Referring to FIGS. 5A and 5B, for fabrication purposes, excluding some interior truss members that are to be installed later (shown in FIG. 5C), a tank according to this invention is initially constructed as four separate sections 81 a, 82 a, 82 b, and 81 b (section 81 b being shown in an exploded view in FIG. 5B and section 82 b being shown in an exploded view in FIG. 5A), with each of two mid sections 82 a and 82 b comprising four panels each, i.e., a top panel 83, a bottom panel 84 and two side panels 85, and each of two end sections 81 a and 81 b as comprising five panels each, a top panel, a bottom panel, two side panels, and another panel referred to as a third side panel or an end panel 87. In this illustration, the largest panel, e.g., panel 83 for a mid section 82 a or 82 b comprises one or more plates 86 joined together, stiffeners and/or stringers (not shown) and parts of internal truss frame structure members 88. The panels (eighteen in number in the present illustration) are fabricated first and assembled into a tank unit as discussed hereunder.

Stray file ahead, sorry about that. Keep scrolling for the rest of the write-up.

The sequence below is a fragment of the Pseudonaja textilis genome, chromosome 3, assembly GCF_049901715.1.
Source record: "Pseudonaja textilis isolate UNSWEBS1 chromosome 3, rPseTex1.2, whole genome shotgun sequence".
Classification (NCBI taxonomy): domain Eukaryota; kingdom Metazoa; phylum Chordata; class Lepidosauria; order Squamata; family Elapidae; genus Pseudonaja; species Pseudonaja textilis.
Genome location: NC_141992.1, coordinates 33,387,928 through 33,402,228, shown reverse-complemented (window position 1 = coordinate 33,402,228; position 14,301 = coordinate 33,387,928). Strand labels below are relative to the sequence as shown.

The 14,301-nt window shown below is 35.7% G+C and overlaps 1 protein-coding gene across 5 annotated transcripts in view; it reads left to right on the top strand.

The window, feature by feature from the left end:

In one embodiment, the panel fabrication starts with delivery of plates to a shipyard where the plates are marked, cut and fabricated into plate cover, stiffener, stringer and truss frame structure member elements. The panel elements are joined together by any applicable joining technique known to those skilled in the art, e.g., by welding, and stiffeners, stringers, and truss frame structure elements are attached to the panel at the sub-assembly and assembly lines normally used on modern shipyards. Upon completion of the fabrication operation, panels for each tank section are stacked separately as indicated in FIGS. 6A and 6B. For example, using the same numbering as for mid section 82 b of FIGS. 5A and 5B, top panel 83, side panels 85, and bottom panel 84 are stacked as shown. Referring now to FIG. 7, sets of the four stacked panels comprising the four sections 81 a, 82 a, 82 b, and 81 b of the illustrated tank in FIG. 5B, along with additional structural members of the truss frame structure (not shown in FIG. 7) that are going to be installed in the field as the panels are assembled to construct the tank structure, are loaded on a sea-going barge 100 and transported to the site for tank construction. End panels are not shown in FIGS. 7 and 8, but are also loaded on sea-going barge 100. Referring now to FIG. 8, at the site 102 for tank construction, the sets of the four stacked panels comprising the four sections 81 a, 82 a, 82 b, and 81 b and the additional truss structural members (not shown in FIG. 8) are off-loaded and moved to the tank assembly site 104 near skidder tracks 110, rail tracks 112, and secondary container 117. At the tank assembly site 104, the panels for each tank section are unfolded and joined together to create each section of the tank. For example, the unfolding and joining of panels 83, 84, 85 to make section 82 b (as shown in FIGS. 5A and 5B) is illustrated in FIGS. 9A and 9B. With panel 83 being lifted, sides 85 are folded outwardly until substantially vertical, and then panel 83 is set down and joined to the sides 85. At this stage, partial additional truss frame structure members are installed in the tank interior in both the tank length and width directions (an example of this framing is shown by dotted lines in FIGS. 3 and 4). In one embodiment, the four sections 81 a, 82 a, 82 b, and 81 b are then assembled at tank assembly site 104 and joined together, e.g., by welding, to form a partially completed tank 115 as shown in FIG. 10A and a completed tank 116 as shown in FIG. 10B. In the embodiment illustrated in FIG. 10B, completed tank 116 is tested for liquid and gas tightness and skidded into place inside secondary container 117.